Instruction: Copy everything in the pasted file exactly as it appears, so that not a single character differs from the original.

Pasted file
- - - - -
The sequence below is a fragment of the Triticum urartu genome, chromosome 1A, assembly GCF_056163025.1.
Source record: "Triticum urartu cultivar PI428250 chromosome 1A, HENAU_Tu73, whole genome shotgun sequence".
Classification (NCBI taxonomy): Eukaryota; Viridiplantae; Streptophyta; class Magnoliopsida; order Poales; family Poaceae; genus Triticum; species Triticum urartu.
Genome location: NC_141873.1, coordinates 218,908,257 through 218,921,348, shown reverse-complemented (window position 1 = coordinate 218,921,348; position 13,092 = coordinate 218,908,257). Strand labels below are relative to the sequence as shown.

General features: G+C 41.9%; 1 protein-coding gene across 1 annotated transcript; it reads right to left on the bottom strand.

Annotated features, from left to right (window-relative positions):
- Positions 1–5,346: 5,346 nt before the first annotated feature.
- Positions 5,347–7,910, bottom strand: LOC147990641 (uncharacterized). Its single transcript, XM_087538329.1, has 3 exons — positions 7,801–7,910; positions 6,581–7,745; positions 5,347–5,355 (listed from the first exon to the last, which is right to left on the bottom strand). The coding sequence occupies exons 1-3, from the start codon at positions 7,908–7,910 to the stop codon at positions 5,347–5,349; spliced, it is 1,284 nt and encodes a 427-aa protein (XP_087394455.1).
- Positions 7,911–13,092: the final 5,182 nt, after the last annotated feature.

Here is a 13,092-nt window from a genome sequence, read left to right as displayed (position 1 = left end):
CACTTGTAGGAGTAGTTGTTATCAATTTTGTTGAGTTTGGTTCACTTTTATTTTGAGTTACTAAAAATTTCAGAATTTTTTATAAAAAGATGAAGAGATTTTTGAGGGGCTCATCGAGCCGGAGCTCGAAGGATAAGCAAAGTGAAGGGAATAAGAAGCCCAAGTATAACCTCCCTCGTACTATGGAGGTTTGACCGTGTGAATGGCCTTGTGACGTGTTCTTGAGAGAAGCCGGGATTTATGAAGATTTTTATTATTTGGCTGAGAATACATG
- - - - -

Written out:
The sequence below is a fragment of the Triticum urartu genome, chromosome 1A, assembly GCF_056163025.1.
Source record: "Triticum urartu cultivar PI428250 chromosome 1A, HENAU_Tu73, whole genome shotgun sequence".
Classification (NCBI taxonomy): Eukaryota; Viridiplantae; Streptophyta; class Magnoliopsida; order Poales; family Poaceae; genus Triticum; species Triticum urartu.
Genome location: NC_141873.1, coordinates 218,908,257 through 218,921,348, shown reverse-complemented (window position 1 = coordinate 218,921,348; position 13,092 = coordinate 218,908,257). Strand labels below are relative to the sequence as shown.

General features: G+C 41.9%; 1 protein-coding gene across 1 annotated transcript; it reads right to left on the bottom strand.

Annotated features, from left to right (window-relative positions):
- Positions 1–5,346: 5,346 nt before the first annotated feature.
- Positions 5,347–7,910, bottom strand: LOC147990641 (uncharacterized). Its single transcript, XM_087538329.1, has 3 exons — positions 7,801–7,910; positions 6,581–7,745; positions 5,347–5,355 (listed from the first exon to the last, which is right to left on the bottom strand). The coding sequence occupies exons 1-3, from the start codon at positions 7,908–7,910 to the stop codon at positions 5,347–5,349; spliced, it is 1,284 nt and encodes a 427-aa protein (XP_087394455.1).
- Positions 7,911–13,092: the final 5,182 nt, after the last annotated feature.

Here is a 13,092-nt window from a genome sequence, read left to right as displayed (position 1 = left end):
CACTTGTAGGAGTAGTTGTTATCAATTTTGTTGAGTTTGGTTCACTTTTATTTTGAGTTACTAAAAATTTCAGAATTTTTTATAAAAAGATGAAGAGATTTTTGAGGGGCTCATCGAGCCGGAGCTCGAAGGATAAGCAAAGTGAAGGGAATAAGAAGCCCAAGTATAACCTCCCTCGTACTATGGAGGTTTGACCGTGTGAATGGCCTTGTGACGTGTTCTTGAGAGAAGCCGGGATTTATGAAGATTTTTATTATTTGGCTGAGAATACATG